Selecting & Buying Second-Hand Percussion by Waywood Music

Selecting & Buying Second-Hand Percussion


[Decorated Turkish frame drum]The rules for selecting and buying used hand percussion are a little different to drums and cymbals.

The scope of percussion is huge (much bigger than can be dealt with here) ranging from tuned classical at one extreme to 'eclectic' at the other.

We have divided percussion into the following categories:


Metal Instruments
Wooden Instruments
Hand Drums
Tambourines & Pandieros

If you apply the following principles you won't go very far wrong:


  1. Research the models that are available and what the reviewers say about them.
  2. Drums come in many different sizes and colours.  Think:
  3. Review adverts in the music press and always take someone with you who knows what they're looking for.
  4. Check the roundness of all drum shells and look for signs of damage e.g., chips, scratches or splits which may indicate poor treatment.  Examine the bearing edges (where the drum head rests on the shell) IF YOU CAN.
  5. Drums requiring high skin tensions should have shells and tensioning hardware which can stand up to those tensions.
  6. Listen to the drum.   Is it what you're after?  Listen for buzzes and rattles which may indicate problems (although they may simply be due to a loose nut, screw or tension rod).
  7. Remember that your drums will largely be played with your hands, and therefore too much volume is unlikely to be a problem.  Check for damage or dents on the skin caused by playing thin skin heads with sticks.  Check the quality of the head.  Always go for the best quality head that you can afford.  It may cost you more at first but will pay dividends in the longer term.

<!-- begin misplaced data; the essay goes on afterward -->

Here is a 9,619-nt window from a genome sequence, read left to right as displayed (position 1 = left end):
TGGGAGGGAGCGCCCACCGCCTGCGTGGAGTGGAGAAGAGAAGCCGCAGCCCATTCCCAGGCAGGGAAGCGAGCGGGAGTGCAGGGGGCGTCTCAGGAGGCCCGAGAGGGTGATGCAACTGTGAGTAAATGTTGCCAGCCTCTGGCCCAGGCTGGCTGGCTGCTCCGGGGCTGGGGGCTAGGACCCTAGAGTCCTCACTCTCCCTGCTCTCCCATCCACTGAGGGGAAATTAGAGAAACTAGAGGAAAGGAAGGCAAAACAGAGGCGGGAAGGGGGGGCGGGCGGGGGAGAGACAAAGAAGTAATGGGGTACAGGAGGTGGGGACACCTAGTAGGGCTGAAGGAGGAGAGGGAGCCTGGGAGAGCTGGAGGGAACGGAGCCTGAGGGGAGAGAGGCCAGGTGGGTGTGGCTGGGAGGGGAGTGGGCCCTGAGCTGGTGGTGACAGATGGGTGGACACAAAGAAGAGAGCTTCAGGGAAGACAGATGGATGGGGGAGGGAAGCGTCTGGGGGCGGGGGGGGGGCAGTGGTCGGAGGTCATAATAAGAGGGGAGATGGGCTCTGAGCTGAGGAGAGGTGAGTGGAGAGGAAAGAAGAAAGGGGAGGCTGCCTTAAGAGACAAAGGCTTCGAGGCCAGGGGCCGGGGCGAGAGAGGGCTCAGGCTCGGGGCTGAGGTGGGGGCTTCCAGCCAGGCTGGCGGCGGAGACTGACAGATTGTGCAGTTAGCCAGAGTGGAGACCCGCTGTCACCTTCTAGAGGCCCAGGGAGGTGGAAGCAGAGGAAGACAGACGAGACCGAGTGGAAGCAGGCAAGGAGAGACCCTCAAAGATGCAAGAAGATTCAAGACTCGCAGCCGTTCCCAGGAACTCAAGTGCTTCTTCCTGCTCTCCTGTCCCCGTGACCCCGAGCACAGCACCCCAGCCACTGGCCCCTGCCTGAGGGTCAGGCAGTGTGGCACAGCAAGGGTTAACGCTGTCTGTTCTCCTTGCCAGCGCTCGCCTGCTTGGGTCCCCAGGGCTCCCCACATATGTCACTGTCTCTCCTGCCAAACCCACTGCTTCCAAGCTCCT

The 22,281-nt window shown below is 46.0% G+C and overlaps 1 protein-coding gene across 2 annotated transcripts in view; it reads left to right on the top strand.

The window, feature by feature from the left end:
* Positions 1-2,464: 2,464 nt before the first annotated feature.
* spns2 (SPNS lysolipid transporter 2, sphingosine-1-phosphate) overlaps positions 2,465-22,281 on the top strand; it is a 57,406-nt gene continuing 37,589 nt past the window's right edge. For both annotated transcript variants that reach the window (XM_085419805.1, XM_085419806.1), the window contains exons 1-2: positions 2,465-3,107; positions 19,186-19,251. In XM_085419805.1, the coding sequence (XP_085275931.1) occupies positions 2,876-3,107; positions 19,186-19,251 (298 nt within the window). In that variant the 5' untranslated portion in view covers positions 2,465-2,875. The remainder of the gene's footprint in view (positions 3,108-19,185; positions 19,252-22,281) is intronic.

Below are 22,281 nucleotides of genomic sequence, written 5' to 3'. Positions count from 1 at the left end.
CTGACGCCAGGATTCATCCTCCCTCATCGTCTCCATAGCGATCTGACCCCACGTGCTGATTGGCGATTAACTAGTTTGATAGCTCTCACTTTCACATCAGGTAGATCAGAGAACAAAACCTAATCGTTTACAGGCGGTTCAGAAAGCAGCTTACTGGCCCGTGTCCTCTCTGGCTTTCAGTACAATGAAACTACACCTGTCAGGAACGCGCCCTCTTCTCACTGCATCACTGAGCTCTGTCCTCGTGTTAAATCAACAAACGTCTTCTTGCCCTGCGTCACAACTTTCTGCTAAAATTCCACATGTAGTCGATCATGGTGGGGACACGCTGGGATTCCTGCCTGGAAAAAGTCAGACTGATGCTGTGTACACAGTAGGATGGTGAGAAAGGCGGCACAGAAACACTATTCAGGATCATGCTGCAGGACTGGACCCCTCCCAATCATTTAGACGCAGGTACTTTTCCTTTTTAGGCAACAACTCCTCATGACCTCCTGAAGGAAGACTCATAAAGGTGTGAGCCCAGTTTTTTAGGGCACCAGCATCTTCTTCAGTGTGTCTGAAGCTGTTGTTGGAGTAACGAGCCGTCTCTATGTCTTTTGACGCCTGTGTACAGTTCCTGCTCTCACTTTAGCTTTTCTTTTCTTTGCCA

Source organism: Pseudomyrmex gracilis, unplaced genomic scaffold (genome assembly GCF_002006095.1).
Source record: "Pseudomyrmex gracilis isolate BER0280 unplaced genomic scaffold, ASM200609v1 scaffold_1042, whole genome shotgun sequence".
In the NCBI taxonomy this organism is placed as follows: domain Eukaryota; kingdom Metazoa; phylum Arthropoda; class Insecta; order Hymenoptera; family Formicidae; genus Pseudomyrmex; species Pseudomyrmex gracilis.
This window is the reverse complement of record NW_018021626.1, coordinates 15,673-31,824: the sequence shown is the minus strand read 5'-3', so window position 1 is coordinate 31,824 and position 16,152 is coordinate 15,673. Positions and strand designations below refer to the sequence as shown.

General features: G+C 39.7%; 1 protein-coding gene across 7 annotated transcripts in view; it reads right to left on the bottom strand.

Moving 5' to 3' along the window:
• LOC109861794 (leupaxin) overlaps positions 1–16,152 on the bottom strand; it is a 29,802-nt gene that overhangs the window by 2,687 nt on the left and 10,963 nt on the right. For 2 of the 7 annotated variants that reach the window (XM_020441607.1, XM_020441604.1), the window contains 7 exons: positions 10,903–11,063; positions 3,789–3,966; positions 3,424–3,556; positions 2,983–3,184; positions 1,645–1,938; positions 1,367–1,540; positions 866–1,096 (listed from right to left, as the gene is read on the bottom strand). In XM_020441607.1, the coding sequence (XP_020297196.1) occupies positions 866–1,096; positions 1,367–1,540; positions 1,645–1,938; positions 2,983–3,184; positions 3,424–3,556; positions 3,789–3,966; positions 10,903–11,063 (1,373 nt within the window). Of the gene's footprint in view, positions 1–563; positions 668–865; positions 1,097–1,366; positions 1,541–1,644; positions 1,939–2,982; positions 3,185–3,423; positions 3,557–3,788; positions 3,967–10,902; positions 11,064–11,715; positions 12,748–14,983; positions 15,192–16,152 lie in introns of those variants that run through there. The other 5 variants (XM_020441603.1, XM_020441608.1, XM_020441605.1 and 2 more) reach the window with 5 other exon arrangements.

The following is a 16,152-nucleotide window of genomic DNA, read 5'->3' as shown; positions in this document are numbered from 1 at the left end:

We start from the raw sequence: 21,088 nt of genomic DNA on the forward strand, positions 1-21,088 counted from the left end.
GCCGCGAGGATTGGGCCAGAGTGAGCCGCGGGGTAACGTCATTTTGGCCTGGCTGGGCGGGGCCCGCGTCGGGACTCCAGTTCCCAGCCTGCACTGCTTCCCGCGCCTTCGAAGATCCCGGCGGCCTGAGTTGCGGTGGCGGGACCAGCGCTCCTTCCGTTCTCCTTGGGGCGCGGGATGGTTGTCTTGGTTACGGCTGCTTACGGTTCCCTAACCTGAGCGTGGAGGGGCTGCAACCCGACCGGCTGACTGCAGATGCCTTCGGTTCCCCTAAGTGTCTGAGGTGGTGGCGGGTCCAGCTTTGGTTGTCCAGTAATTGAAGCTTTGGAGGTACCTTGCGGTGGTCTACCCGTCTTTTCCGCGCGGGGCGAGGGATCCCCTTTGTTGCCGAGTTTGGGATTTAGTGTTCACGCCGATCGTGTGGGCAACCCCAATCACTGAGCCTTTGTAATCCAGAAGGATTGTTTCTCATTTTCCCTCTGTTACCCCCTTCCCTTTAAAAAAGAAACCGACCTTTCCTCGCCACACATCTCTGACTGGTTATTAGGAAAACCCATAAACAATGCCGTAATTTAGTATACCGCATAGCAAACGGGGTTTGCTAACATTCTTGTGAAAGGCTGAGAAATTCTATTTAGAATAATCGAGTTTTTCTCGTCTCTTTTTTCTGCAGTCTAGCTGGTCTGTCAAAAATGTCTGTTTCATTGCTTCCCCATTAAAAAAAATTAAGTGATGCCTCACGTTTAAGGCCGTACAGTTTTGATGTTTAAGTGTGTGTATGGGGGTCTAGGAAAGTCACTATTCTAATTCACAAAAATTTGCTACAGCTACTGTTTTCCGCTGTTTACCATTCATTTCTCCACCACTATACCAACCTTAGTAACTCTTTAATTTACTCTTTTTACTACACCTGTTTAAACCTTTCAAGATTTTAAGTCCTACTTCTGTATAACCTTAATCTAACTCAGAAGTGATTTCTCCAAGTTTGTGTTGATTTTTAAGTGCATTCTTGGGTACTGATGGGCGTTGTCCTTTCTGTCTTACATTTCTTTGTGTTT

To cover all of the available 'toys' would be impossible.  Once again the major manufacturers produce very high quality goods.  It is when you go for something a little bit different from a small supplier who has less stringent quality control, that you have to be more careful.  The following list may help you through the 'maze'.

  1. With METAL INSTRUMENTS such as agogo bells and cowbells, ALWAYS check the spot welds or seams for signs of cracking or incompleteness.  Check for rattles and buzzes.  Make sure that the metal is thick enough to withstand the hitting that it will receive.  There is no point buying small, thin cowbells for loud music; they often last less than one gig!  Ensure that any clamps or brackets attached to these are securely welded on and that the 'thumb screw' used to secure the bell to a holder works smoothly and is not cross-threaded.  Check for signs of corrosion.
  2. With WOODEN INSTRUMENTS such as wood blocks, tambourines or vibra-slapsTM always ensure that they are not badly chipped, cracked or split
  3. With SHAKERS, always ensure that they are not cracked or split.  Check that any caps or 'attachments', there to keep the filling INSIDE the shaker, are secure.  Losing one of these during a performance is spectacular, and not easily forgotten!
  4. For HAND DRUMS with natural skin heads, check for splits or holes.  Make sure that they are of a good quality (cheap, poor quality heads may split the first time you give them a good hit with your hand).
  5. With TAMBOURINES and PANDIEROS always make sure that the jingles are held in place by secure pins.  Also make sure that the pins do not have sharp protrusions sticking out of either side.  REMEMBER these will at some stage be hitting your hands and fingers as you play.  Check the jingles for excessive wear or 'key-holing' around the mounting pins (see thumbnail for illustration of this).  Check for corrosion on metal parts.

[Diagram of Key-holing in Tambourine Jingle]

Diagram of Key-Holing in Tambourine Jingle (Click image to enlarge)


The list is almost endless.  You may like to Contact Us directly with specific Questions.

Alternatively, you may like to contact the Percussion Manufacturers directly, or the Music Press to access reviews and 'road tests' of the equipment you're looking for.


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